There is an extraordinary amount of information being hidden concerning the trial of Catholic Church leader, George Pell. Key aspects of the case, and related offences, are apparently subject to a suppression order by the courts. This aspect of the trial ought to be discussed, writes an academic with an interest in child abuse cases under the pen name of Lady Diodati.
OPINION: Widely regarded as Australia’s most powerful leader in the Catholic Church, Cardinal George Pell is currently facing trial in Melbourne on a raft of child sex crimes that apparently date back decades. The trial of Cardinal Pell also has worldwide interest in it with the church leader believed to be the second or third most powerful Catholic in the Vatican after Pope Francis. However, huge secrecy now surrounds the case, or, even discussion of the trial or allegations that have been brought against Cardinal Pell.
What Happened in Ballarat in the 1970s?
On 27 July 2016, the ABC’s 7.30 Report first aired allegations that Cardinal George Pell had indecently assaulted two boys in a Ballarat swimming pool. The reporter, Louise Milligan, interviewed each of them in detail about the events. Then, toward the end of the program, it was noted in passing that each of the informants had also been severely sexually abused at St Alipius school.
LOUISE MILLIGAN: D. was also fearful of some teachers at St. Alipius. He has given another statement to police outlining serious and repeated abuse by a female relief teacher.
Likewise, a little later in the program:
LOUISE MILLIGAN: L. says he too had kept silent about other serious abuse unrelated to George Pell in his case by a vicious teacher who made him masturbate and perform oral sex.
It was surprising to viewers of the program that no further facts were made reported. Who were these abusers? Had they been charged? Was anyone going after them?
The publication of ‘Cardinal’– Ms Milligan’s book released late last year but now prohibited from sale in Victoria – offered a chance to follow up this story. There were apparently two alleged offenders, both women, and both teachers at St Alipius. One has never been traced. She was possibly a student teacher on placement. Her name is said to be “Miss Karen”, and “records from the time are scant.”
The other is a person well known to everyone associated with the school, and many people brought up her name when contacted by Louise Milligan, who says: “At this point, I am not able to name the teacher for legal reasons. … There is so much more to this story and the teacher’s identity is about the most shocking part of it.”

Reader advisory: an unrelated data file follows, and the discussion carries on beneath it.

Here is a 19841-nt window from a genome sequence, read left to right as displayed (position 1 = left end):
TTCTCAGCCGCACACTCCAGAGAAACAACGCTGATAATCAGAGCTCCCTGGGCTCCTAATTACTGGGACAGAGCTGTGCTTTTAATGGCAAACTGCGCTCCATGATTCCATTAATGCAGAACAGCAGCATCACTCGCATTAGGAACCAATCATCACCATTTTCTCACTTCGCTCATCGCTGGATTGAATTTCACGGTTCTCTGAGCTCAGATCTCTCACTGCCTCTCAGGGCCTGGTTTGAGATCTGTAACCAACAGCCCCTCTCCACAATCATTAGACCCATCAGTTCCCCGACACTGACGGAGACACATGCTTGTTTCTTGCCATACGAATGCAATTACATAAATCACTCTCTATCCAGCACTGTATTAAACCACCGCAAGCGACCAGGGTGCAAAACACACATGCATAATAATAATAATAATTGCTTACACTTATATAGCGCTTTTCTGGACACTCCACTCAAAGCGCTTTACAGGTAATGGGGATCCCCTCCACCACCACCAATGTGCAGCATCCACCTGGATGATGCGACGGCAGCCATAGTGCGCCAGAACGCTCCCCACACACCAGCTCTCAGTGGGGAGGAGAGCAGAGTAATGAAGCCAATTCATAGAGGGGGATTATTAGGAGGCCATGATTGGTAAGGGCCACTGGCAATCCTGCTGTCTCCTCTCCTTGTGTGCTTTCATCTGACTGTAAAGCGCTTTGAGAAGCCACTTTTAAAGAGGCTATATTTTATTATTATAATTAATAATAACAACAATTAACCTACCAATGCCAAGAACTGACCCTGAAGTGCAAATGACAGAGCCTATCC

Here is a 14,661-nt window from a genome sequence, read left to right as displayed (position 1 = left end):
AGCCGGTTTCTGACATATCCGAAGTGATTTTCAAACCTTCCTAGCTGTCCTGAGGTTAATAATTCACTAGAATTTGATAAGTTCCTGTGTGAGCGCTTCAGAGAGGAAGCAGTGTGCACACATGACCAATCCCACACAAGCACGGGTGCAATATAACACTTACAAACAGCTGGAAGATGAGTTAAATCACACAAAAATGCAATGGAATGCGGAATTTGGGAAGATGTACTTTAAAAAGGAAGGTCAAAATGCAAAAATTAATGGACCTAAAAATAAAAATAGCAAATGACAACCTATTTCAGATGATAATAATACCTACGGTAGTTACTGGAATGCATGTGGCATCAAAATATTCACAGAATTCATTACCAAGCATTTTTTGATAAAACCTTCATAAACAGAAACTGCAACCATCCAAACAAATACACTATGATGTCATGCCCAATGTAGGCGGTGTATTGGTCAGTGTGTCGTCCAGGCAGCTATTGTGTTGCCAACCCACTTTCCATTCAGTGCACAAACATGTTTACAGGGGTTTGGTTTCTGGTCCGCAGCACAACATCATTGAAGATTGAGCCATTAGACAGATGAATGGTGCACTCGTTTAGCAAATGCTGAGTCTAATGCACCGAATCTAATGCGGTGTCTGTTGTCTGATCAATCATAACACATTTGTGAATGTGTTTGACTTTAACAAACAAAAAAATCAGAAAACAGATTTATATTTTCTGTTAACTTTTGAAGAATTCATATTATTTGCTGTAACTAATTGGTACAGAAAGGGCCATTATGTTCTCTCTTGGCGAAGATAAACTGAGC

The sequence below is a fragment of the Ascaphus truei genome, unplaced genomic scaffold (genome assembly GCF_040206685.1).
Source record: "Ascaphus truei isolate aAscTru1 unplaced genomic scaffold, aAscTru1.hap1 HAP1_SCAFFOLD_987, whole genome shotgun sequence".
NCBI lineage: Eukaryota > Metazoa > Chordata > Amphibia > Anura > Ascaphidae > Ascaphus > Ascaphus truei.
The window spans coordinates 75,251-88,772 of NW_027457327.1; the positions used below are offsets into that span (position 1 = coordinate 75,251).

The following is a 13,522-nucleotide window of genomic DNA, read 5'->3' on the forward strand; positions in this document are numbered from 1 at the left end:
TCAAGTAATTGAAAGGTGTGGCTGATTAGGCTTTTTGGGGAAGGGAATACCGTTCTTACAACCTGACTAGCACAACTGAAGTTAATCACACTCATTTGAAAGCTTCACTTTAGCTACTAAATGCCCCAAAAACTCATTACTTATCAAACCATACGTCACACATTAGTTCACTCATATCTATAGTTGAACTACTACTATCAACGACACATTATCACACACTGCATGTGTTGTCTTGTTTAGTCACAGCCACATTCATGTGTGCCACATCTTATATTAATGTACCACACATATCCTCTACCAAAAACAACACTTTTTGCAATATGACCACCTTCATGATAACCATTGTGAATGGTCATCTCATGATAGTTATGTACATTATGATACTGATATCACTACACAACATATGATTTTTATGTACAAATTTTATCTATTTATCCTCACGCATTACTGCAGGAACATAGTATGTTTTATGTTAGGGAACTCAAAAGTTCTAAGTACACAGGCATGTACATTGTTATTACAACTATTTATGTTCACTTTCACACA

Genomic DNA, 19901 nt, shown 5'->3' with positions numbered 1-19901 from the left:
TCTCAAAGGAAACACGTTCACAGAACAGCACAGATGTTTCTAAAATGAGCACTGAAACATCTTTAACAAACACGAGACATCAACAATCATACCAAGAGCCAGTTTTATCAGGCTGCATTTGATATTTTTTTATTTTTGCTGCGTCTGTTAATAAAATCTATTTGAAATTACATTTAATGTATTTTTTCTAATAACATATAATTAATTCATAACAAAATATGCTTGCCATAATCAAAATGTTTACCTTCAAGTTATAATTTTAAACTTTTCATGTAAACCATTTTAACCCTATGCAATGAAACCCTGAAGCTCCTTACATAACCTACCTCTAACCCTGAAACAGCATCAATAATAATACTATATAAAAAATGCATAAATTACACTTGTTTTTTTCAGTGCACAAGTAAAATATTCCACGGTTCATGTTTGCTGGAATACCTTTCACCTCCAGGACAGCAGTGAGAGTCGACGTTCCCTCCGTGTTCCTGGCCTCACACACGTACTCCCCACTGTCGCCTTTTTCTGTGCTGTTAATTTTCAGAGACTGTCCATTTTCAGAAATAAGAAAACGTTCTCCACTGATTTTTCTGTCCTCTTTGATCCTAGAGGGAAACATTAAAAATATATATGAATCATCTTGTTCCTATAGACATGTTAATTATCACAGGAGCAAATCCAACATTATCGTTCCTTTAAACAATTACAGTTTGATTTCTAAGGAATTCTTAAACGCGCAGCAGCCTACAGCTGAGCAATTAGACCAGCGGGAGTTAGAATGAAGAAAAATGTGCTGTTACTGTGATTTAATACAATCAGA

In the 7.30 Report, it was said that these other serious cases of abuse were “unrelated to George Pell”.
But they are not unrelated to the public interest. The way that this is so shut off distorts the whole story.
In the Courts Today
The award-winning journalist and author, David Marr, who has extensively researched the career and reputation of George Pell, attended the first court hearing in Melbourne held in late July.
Unlike most of the journalists, he did comment, although obliquely, on the suppression orders. Writing for the Guardian Australia, Marr said:
“A great billowing, lace-edged cloak of secrecy still surrounds the case of the Director of Public Prosecutions v. G Pell. Months down the track, we don’t know what the charges are. Even if they fell into my lap, I would not say a word. Why not? Sorry, that’s a secret too.”
Marr attributes the secrecy around the trial to George Pell’s legal team, and says that it is a mark of their “great skill”. Marr’s article suggests that Pell’s lawyers will push for three separate trials, which: “would almost certainly involve continued restrictions on reporting both of the charges and of evidence.” It is suggested that the full story would not be told before 2020.
But, having read David Marr’s article, one wonders if a full account is further than three years away.